When a miscarriage happens, dads often step to the sidelines. October is Pregnancy and Infant Loss Awareness Month, and this is for dads who have had one of life’s most difficult disappointments.
People are different and deal with life’s twists and turns differently. But one thing that everyone has in common is that no matter which route you take through life, there are times when you feel close to the edge of the mountain or at the bottom of valley or lost in the middle of no-where. You don’t know how to feel and how to act and in my experience, our miscarriage was one of those times. Almost a year on from our miscarriage the memories are still vivid and what I can’t get my head around is that you can’t be prepared for it. Until you experience it, learn from it and move on you simply don’t know how to cope. This post isn’t designed to give answers because I don’t think there are any but merely offer a support and acknowledgement of how you might be feeling. I’ve tried to summarize my thoughts and feelings as I look back and accumulated them into some (hopefully) helpful axioms.
Please bear in mind that these are tailored towards dads. It’s not that I think mums are fine, it’s just that A) dads never speak about it, yet it does have a profound impact on dads, B) there are a lot of blogs and forums aimed at mums already and C) I’m a dad and it happened to me.
#1 It is so much more common than you think
If I were to add up how many dads I have spoken to about having a miscarriage I would genuinely say that 8 out of 10 respond by sharing their experience. The experts say 1 out of 5 pregnancies end in miscarriage, normally in the first 6 weeks. My point is, you’re not alone.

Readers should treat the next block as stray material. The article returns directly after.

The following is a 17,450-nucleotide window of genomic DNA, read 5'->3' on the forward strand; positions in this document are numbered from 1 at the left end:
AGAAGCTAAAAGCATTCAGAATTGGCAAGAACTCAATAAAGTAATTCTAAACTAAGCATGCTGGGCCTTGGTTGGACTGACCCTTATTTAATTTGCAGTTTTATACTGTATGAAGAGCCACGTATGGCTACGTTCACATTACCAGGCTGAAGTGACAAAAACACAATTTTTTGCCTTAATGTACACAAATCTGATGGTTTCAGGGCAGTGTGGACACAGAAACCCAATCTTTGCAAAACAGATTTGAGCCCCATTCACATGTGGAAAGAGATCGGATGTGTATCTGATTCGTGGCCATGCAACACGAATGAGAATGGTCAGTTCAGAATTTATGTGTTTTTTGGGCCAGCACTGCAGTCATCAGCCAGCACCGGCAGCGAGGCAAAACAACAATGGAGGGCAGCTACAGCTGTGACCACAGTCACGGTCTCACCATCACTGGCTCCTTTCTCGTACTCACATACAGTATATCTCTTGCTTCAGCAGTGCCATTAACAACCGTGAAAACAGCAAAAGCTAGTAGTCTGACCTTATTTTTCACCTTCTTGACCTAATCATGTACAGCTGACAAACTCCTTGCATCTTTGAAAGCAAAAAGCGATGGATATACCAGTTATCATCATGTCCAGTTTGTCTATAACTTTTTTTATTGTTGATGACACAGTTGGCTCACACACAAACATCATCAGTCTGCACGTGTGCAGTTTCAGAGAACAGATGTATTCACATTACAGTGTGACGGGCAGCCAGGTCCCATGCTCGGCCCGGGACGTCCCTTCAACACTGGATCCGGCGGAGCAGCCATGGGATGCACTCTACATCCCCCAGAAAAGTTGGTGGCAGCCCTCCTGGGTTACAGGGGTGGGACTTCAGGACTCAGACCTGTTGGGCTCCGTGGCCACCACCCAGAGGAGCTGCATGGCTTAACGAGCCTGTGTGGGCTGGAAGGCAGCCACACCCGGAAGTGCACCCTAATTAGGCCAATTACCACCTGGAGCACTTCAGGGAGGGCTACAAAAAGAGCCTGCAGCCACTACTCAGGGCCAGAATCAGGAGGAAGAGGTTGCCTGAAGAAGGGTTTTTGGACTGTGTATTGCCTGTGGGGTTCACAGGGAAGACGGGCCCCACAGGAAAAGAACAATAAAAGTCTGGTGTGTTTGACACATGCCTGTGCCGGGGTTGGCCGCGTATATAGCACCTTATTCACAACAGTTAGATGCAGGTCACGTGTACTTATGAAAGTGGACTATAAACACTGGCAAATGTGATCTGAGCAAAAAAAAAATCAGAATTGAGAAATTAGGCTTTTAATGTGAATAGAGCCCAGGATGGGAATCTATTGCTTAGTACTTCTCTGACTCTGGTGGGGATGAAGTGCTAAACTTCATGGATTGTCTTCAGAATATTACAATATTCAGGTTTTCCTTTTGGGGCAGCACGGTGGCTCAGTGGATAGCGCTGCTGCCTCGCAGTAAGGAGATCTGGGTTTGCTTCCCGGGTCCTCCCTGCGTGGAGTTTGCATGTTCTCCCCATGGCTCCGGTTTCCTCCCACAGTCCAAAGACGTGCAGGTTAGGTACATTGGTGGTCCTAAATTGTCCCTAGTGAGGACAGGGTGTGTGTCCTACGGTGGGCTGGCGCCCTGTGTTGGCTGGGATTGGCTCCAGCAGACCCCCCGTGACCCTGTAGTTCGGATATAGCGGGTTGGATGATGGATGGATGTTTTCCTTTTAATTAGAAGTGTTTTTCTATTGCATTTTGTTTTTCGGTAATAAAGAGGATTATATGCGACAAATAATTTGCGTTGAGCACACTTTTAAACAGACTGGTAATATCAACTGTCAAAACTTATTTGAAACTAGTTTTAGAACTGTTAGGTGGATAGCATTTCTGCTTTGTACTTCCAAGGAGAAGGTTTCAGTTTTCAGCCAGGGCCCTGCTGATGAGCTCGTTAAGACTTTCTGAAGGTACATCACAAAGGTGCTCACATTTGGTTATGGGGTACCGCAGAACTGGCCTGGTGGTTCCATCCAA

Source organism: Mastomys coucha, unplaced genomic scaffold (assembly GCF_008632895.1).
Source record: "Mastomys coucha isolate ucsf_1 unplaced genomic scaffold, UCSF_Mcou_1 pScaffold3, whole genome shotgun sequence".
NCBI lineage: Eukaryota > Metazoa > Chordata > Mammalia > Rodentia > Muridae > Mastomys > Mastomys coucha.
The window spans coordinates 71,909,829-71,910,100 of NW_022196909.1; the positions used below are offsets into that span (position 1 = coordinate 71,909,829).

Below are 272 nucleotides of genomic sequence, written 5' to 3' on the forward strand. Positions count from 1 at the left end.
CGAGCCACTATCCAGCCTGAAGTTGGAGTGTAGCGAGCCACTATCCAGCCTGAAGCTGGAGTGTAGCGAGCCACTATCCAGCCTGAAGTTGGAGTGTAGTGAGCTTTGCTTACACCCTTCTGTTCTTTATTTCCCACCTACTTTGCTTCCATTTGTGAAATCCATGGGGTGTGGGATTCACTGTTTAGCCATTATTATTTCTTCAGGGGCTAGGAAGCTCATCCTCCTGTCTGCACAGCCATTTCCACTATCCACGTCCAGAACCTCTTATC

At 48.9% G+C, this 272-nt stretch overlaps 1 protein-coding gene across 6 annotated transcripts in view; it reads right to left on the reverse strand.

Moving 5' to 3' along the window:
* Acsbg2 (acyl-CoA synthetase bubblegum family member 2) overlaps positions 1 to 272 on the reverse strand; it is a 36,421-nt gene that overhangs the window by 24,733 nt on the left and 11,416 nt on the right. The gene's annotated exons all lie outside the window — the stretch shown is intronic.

#2 Find out about your options
You really have 2 main options. You can decide to have the miscarriage in the comfort of your own home and manage it yourselves, which on the face of it seems like everyones preferred option. Or you can opt to have a surgical management of miscarriage which is an operation to remove the foetus. The operation lasts about 2 hours and recovery time varies. Normally you can go home the same day but you’re out of action for a good couple of days. This is even required, even after staying at home as not all the tissue comes out and so it needs to be removed. Ask the nurses & midwives about both and then make your own informed decision.
#3 Let people close to you know what’s happening
When this was happening to us, I didn’t really have anyone to share with (long story) but my wife confided in her family and 1 or 2 close friends. It wasn’t so she could spend hours talking about it, but it made people aware of why we might not be firing on all cylinders.
#4 It wasn’t your fault
I know I didn’t actually do anything wrong, but you can’t help but wonder if you did. You didn’t. There are rarely explanations of why miscarriage happens. It wasn’t because you weren’t looking after your partner well enough. This can lead to a temptation to apologize, which is fine if you’re apologizing for the situation but don’t let it slip into believing that this was your fault.